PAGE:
Vinny Minchillo takes note of GM's 30,000 job cuts and suggests it should be to on one's surprise. He takes note that Toyota is now 1 percentage point behind GM in US sales. He has some advise for GM: It's the product stupid.
Oh my... another proclamation from the hardest working man in soul business...our newest Pope, saying that candidates for the seminary must be free of gay tendencies for three years... STOP!...Alright...O.K...we're getting to the point now where we've run the gamut of ridiculousness where the whole gay priest thing is concerned.
As a cradle Catholic who's having a whole lot of trouble with this institution lately, I'm still trying to figure out why my church needs to go from starting brush fire after brush fire to total self-immolation with the flick of a...proclamation. Not that sexually abusing children is a brush fire but there's been no evidence that this is linked at all to homosexuality.
If homosexuality is indeed against church law (especially for priests) then whoever chooses to break that law already has and will continue to do so until well, hell freezes over. But it's this three year thing that has me totally undone. Who's keeping track of this three year fast?...Two years, nine months....Wait! You've got three more months to go!...Please...
Say a kid wants to enter the seminary out of high school. I'm guessing he's about seventeen or eighteen years old. Well, according to the new "proclamation", he should not have acted on a gay tendency since he was fourteen or fifteen...Wow!... At that age I was barely able to act out any tendency worse than overeating.
Say a young man of twenty four or twenty five wants to enter the seminary. He's gay and has a vocation to the priesthood. Whether he admits or not to having sexual relations in a given period of time isn't going to stop him from seeking priesthood today any more than it would have a year ago. I mean this is just common sense.
Is this spiral of stupidity meant to confuse and confound the many of us that yearn for the Church to come up with some tangible answers to it's problems...or something else? Whatever's going on, please give us something...anything that makes sense.
William F. Buckley Jr.Maybe we could just, you know, take a break from the Murtha mess and the rivalries that underlie it -- large as they are -- and note a notable birthday, that of William F. Buckley, Jr. which date occurs this Thanskgiving.
Appropriately enough. As our brother becomes an octogenarian, some of us rosy-cheeked sexagenarians would offer thanks for the blessing of such a life and career as Bill Buckley’s.
The most flagrant offense likely to be charged to Bill Buckley, on his 80th, is that of helping generate a conservatism capable of entering into the kinds of disputes that now rage over Iraq, the Supreme Court, federal spending, federal power, etc.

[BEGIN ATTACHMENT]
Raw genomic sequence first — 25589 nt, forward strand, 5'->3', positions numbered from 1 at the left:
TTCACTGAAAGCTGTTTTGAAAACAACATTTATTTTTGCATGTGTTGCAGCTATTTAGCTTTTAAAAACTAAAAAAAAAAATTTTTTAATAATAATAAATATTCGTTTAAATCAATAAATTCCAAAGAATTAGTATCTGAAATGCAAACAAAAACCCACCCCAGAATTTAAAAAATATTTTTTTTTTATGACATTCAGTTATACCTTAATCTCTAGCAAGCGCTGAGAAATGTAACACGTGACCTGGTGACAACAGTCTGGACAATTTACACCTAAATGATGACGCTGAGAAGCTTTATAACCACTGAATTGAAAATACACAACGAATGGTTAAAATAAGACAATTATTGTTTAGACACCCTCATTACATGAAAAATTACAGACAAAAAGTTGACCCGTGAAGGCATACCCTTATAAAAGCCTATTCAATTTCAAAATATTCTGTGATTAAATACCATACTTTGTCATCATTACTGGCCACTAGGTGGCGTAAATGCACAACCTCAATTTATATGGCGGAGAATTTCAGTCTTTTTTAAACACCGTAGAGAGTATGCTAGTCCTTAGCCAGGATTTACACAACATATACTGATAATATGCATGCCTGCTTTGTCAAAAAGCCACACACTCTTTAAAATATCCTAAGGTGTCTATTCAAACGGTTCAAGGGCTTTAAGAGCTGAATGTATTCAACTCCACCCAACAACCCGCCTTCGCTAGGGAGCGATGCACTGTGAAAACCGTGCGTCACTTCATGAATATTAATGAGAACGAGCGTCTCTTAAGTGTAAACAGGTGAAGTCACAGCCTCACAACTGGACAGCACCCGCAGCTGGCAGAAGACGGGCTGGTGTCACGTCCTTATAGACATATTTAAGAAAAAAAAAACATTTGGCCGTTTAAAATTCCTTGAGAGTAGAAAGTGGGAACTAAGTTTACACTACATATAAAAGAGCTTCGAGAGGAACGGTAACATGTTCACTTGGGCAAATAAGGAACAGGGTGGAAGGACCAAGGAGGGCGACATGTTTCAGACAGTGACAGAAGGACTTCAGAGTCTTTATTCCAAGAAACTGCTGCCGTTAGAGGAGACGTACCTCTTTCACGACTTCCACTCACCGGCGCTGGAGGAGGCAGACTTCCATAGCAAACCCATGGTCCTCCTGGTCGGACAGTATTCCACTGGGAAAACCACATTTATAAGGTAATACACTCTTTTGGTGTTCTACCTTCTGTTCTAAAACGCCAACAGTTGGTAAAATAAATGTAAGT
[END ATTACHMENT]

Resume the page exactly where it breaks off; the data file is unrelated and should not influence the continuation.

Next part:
. Life would unquestionably be quieter, absent our brother Bill. Also more fraught with peril and/or pure tedium. Without Buckley, without his wit and grace and brains, the dominant liberalism of post -World War II America might have washed all dissent out to sea. There would have been no conservative comeback; no Goldwater, no Reagan. The present menace to life and limb would be the Soviet intercontinental ballistic missile, instead of the jihadist suicide bomb. Our taxes would certainly be steeper, our lives more bureaucratized, our hands less free to improvise and invent.
That is because the essence of conservatism, as Bill Buckley understood and began advertising it, half a century ago, was Christian freedom as shaped by tradition. It was a proposition at odds with all the ends of human manipulation.
Manipulation, by those who understood themselves to be wise and generous at heart, was the style of the times: the product mostly of Depression times and vain, boastful science. Buckley and fellow believers in the higher freedom began as a scattered lot. Gradually they came together under his leadership and inspiration, to preach the gospel of human freedom as mediated by the spirit of Christianity.
Buckley founded National Review in 1955. In 1960, a then-18-year-old Texan with whom I am on intimate terms discovered the publication and its learned, impassioned writers; swooned dead away with passion; subscribed; read every issue at a single sitting.
National Review wasn’t just a journal -- a mass cogitation. It was an ongoing, often hilarious, argument with society’s most facile assumptions. Out in front of its readership NR shoved the expostulating, bickering, needling, wise-cracking likes of Willmoore Kendall, Russell Kirk, James Burnham, Frank Meyer, Whittaker Chambers, and the editor himself, William F. Buckley, Jr.
Some of those once-esteemed names occasion head-scratching in modern conservative purlieus. Well, they didn’t always. They inspired and invigorated. To be in those days young -- and conservative -- under such auspices and influences was very heaven. It seemed there was something after all to work for, something to fight for.
Life wasn’t a square, linoleum-floored, thermostatically controlled room with a single light bulb. It was a banqueting hall - a place, as NR showed us, for Stradivariuses, Stratocasters, or both at the same time, playing merry accompaniment for each other. It grooved. I believe that might be it: National Review grooved, after the manner of all enterprises organized around the purposes of human freedom. In the 21st century many have come to think of conservatism as a political blunt instrument: something for beating liberals over the head with on Fox News. And the variety of conservatives -- bewildering! Free-marketers, pro-lifers, "intelligent designers," "strict constructionists," Reaganites, even "W." fans! Something for everybody! Come one come all!